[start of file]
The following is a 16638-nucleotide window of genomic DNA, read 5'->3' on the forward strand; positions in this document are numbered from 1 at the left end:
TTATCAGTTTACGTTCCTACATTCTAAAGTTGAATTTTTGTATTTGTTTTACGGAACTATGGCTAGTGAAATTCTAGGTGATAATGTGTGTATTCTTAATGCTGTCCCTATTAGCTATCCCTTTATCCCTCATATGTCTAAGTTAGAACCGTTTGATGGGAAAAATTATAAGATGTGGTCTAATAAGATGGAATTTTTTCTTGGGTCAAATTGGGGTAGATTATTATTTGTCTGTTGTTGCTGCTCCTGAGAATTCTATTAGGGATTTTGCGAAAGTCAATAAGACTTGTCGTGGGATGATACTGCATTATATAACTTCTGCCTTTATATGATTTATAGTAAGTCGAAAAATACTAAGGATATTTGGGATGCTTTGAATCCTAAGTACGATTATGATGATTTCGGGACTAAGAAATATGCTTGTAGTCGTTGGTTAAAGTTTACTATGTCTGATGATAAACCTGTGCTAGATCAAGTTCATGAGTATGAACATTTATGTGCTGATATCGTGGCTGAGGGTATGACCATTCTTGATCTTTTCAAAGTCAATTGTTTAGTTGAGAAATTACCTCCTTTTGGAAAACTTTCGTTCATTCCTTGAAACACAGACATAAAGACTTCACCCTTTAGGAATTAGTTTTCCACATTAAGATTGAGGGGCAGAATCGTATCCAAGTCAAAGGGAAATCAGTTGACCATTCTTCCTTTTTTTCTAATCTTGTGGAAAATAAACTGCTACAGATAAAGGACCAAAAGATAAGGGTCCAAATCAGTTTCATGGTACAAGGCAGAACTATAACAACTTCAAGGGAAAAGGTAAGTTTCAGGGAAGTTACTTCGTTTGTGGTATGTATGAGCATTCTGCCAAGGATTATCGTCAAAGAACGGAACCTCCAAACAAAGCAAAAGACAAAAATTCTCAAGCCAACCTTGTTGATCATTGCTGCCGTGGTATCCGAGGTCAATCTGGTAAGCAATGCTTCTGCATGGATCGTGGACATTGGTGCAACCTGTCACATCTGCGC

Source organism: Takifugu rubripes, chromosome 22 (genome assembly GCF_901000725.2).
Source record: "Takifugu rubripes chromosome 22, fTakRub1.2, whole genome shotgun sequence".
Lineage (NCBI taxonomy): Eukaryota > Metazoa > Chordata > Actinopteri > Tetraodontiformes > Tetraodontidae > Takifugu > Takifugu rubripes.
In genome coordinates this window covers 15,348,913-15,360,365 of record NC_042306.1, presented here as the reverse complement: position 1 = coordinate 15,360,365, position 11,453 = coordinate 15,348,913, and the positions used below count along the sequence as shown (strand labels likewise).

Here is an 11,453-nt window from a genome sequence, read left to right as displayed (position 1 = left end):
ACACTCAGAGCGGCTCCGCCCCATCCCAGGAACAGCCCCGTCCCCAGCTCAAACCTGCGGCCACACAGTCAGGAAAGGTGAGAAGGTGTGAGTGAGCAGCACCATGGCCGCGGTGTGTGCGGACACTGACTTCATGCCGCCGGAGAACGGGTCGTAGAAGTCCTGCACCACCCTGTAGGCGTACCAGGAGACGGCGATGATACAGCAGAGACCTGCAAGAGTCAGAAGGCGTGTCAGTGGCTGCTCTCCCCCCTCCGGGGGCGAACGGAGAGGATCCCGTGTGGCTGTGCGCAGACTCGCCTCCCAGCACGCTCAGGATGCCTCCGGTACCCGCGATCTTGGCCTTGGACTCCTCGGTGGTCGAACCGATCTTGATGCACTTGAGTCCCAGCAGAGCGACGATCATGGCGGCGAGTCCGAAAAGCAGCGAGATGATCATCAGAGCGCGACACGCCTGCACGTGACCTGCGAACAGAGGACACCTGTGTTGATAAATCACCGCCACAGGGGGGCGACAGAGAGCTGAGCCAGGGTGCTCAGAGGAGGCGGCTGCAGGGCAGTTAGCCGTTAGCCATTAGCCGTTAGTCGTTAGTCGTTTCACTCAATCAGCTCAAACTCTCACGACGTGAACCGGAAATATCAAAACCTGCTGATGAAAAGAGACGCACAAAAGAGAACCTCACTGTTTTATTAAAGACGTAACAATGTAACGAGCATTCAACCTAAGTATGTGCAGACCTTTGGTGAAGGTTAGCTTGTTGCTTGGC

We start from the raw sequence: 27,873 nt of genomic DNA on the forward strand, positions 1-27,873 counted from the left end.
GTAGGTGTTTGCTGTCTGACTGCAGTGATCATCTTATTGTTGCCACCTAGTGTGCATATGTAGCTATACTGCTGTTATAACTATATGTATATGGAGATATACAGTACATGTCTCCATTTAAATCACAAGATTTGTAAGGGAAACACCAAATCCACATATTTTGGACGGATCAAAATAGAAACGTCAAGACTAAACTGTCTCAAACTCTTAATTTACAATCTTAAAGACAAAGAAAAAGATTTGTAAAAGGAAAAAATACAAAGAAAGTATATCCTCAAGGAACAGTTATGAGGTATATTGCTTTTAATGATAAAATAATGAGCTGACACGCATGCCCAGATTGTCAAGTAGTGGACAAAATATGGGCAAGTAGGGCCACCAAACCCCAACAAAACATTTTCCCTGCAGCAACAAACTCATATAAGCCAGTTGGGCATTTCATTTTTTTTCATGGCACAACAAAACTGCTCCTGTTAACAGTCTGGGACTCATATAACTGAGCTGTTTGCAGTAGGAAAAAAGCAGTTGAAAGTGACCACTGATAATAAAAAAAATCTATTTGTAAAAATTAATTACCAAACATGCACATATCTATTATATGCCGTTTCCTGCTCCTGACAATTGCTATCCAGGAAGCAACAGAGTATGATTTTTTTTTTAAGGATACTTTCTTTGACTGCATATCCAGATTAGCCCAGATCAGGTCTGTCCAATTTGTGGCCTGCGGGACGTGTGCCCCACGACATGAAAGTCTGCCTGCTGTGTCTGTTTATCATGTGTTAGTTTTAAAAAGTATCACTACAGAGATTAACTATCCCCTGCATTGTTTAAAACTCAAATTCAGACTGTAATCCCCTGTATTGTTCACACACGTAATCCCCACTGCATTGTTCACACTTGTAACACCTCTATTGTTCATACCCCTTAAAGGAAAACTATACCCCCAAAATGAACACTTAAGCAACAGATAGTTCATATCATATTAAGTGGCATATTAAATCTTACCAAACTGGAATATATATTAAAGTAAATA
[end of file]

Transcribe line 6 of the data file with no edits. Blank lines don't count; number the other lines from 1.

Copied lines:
In genome coordinates this window covers 15,348,913-15,360,365 of record NC_042306.1, presented here as the reverse complement: position 1 = coordinate 15,360,365, position 11,453 = coordinate 15,348,913, and the positions used below count along the sequence as shown (strand labels likewise).